At no point in The Martian does the guy discover water on Mars. Isn’t this supposed to be scientifically accurate?
Based on the hit 2011 novel, the film tells the story of NASA botanist Mark Watney (Matt Damon), who is left for dead on Mars after his crew leaves early during an unpredicted storm. With no hope of rescue for several Earth years, Watney is faced with the task of learning to farm on the red planet.
The Martian has brilliant fundamentals and sucks viewers into its story like a funnel. This is the kind of story that hangs completely on whether or not the main character is likeable, and the film knocks that out of the park with good dialogue and a sure-handed performance from Damon.
The film also does a fantastic job of impressing what impossible odds he’s up against — he doesn’t have enough food by a margin of years, the water and oxygen recycling equipment isn’t designed to last as long as he’ll need them to and any of his facilities could explode for, like, no reason. In the very first scene of Watney’s isolation, he withdraws a piece of satellite from his abdomen and has to staple the wound shut. This sets the tone as he breaks down his food, water and communications predicament in simple, foreboding terms.
The subtle but extremely sound execution on these two aspects — making the character likable, then making his task daunting — is all this film, or any other, really needs. It gets to a point later that they can have entire gut-wrenching scenes in a matter of seconds. One, set after an airlock bursts and Watney has had to create an air-tight seal with a tarp and Duct Tape, is simply a shot of Watney wincing every time the wind rustles the tarp, thinking about how he could be undone in an instant. In another, very late in the movie, there’s a shot of Watney’s naked body ravaged by the minimal rations he’s been forced to keep to. Again, it’s only a moment, but that’s all it takes because of the way viewers will already feel for the character and his predicament.
The comparison everybody has been making for this is Apollo 13 meets Cast Away, and that’s a pretty accurate summation, but The Martian takes so many ways those stories don’t work very well and turns them on their heads. Instead of his main contact being a volleyball, Watney is constantly making videos of himself for the record and eventually makes contact with NASA, whose agents are discussing his plight the entire time once they realize he’s survived, so there’s plenty of human interaction and conflict here. Where Apollo 13 sort of gets lost and starts talking about heroism and the human spirit, The Martian puts it all on display the whole way through.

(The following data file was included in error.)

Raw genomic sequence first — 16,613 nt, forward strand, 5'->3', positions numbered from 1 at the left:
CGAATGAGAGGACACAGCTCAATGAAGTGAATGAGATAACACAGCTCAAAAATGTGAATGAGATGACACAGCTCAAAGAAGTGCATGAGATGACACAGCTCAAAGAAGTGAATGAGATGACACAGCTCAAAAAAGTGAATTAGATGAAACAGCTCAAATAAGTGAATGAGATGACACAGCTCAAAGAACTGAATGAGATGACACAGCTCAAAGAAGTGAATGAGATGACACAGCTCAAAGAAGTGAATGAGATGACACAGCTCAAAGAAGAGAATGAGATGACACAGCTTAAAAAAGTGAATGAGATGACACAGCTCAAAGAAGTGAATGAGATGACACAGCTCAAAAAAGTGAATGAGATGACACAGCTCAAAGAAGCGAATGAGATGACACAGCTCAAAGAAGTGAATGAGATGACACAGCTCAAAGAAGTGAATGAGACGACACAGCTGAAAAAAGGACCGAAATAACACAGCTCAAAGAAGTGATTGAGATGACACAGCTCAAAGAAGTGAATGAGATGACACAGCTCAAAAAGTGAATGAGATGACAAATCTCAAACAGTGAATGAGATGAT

The comparison I want to make is to Gravity and Interstellar. The Martian is the third similar space movie in three years, and the suddenly emerging subgenre has proven to be extremely profitable. Gravity and Interstellar raked in $274.1 million and $188 million domestic, respectively, and The Martian is looking at almost $50 million this weekend, which is within striking distance of Gravity’s $55.8 million, which is the record for October opening weekends. It’s unclear what’s spawned this sudden onslaught of scientifically accurate space survival dramas, all of which pay close attention to how physics works and what is within humanity’s capabilities right now, but they’ve all been awesome. More importantly, they’ve all made a ton of money, so we’re only going to get more of them from here on out.
Leopold Knopp is a formerly professional film critic, licensed massage therapist and journalism student at the University of North Texas. I’m gonna get a Peeple account and give everybody I know five stars for everything. I’ve had a change of heart about reader input. It is now welcomed and encouraged. Like Reel Entropy on Facebook, follow it on Twitter @reelentropy, and shoot questions to reelentropy@.